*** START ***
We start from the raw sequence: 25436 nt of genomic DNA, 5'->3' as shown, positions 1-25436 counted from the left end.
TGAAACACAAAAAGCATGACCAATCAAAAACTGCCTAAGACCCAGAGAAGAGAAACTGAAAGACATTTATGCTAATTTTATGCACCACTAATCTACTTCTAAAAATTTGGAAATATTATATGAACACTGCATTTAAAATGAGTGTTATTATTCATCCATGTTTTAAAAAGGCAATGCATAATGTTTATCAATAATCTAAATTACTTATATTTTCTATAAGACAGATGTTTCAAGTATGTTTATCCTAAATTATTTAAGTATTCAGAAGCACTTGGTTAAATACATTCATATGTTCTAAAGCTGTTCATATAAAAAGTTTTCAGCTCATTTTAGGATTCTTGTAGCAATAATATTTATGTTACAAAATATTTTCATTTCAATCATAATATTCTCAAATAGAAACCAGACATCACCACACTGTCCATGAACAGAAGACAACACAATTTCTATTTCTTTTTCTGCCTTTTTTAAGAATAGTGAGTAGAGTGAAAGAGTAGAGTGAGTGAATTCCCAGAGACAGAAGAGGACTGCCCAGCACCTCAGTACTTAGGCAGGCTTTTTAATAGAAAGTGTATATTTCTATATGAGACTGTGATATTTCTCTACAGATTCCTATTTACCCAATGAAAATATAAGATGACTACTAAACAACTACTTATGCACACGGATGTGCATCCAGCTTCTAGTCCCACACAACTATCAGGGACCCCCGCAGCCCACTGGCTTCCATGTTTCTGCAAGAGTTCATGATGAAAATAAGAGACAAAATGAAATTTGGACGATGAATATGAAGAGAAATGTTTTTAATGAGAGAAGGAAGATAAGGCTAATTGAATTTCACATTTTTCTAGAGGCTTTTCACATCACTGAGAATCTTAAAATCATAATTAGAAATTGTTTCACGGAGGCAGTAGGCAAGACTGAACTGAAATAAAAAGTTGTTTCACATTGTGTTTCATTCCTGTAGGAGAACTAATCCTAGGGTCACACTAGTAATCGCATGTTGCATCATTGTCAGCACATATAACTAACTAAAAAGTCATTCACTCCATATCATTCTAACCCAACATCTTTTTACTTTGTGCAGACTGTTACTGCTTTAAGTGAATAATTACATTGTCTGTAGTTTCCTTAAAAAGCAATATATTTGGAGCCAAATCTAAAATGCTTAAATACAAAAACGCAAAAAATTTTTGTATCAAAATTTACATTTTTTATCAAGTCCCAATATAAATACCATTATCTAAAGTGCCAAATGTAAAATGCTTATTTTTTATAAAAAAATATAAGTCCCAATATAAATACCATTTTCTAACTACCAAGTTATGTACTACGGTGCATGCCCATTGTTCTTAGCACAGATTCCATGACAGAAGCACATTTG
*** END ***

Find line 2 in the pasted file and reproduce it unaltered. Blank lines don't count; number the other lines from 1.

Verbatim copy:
TGAAACACAAAAAGCATGACCAATCAAAAACTGCCTAAGACCCAGAGAAGAGAAACTGAAAGACATTTATGCTAATTTTATGCACCACTAATCTACTTCTAAAAATTTGGAAATATTATATGAACACTGCATTTAAAATGAGTGTTATTATTCATCCATGTTTTAAAAAGGCAATGCATAATGTTTATCAATAATCTAAATTACTTATATTTTCTATAAGACAGATGTTTCAAGTATGTTTATCCTAAATTATTTAAGTATTCAGAAGCACTTGGTTAAATACATTCATATGTTCTAAAGCTGTTCATATAAAAAGTTTTCAGCTCATTTTAGGATTCTTGTAGCAATAATATTTATGTTACAAAATATTTTCATTTCAATCATAATATTCTCAAATAGAAACCAGACATCACCACACTGTCCATGAACAGAAGACAACACAATTTCTATTTCTTTTTCTGCCTTTTTTAAGAATAGTGAGTAGAGTGAAAGAGTAGAGTGAGTGAATTCCCAGAGACAGAAGAGGACTGCCCAGCACCTCAGTACTTAGGCAGGCTTTTTAATAGAAAGTGTATATTTCTATATGAGACTGTGATATTTCTCTACAGATTCCTATTTACCCAATGAAAATATAAGATGACTACTAAACAACTACTTATGCACACGGATGTGCATCCAGCTTCTAGTCCCACACAACTATCAGGGACCCCCGCAGCCCACTGGCTTCCATGTTTCTGCAAGAGTTCATGATGAAAATAAGAGACAAAATGAAATTTGGACGATGAATATGAAGAGAAATGTTTTTAATGAGAGAAGGAAGATAAGGCTAATTGAATTTCACATTTTTCTAGAGGCTTTTCACATCACTGAGAATCTTAAAATCATAATTAGAAATTGTTTCACGGAGGCAGTAGGCAAGACTGAACTGAAATAAAAAGTTGTTTCACATTGTGTTTCATTCCTGTAGGAGAACTAATCCTAGGGTCACACTAGTAATCGCATGTTGCATCATTGTCAGCACATATAACTAACTAAAAAGTCATTCACTCCATATCATTCTAACCCAACATCTTTTTACTTTGTGCAGACTGTTACTGCTTTAAGTGAATAATTACATTGTCTGTAGTTTCCTTAAAAAGCAATATATTTGGAGCCAAATCTAAAATGCTTAAATACAAAAACGCAAAAAATTTTTGTATCAAAATTTACATTTTTTATCAAGTCCCAATATAAATACCATTATCTAAAGTGCCAAATGTAAAATGCTTATTTTTTATAAAAAAATATAAGTCCCAATATAAATACCATTTTCTAACTACCAAGTTATGTACTACGGTGCATGCCCATTGTTCTTAGCACAGATTCCATGACAGAAGCACATTTG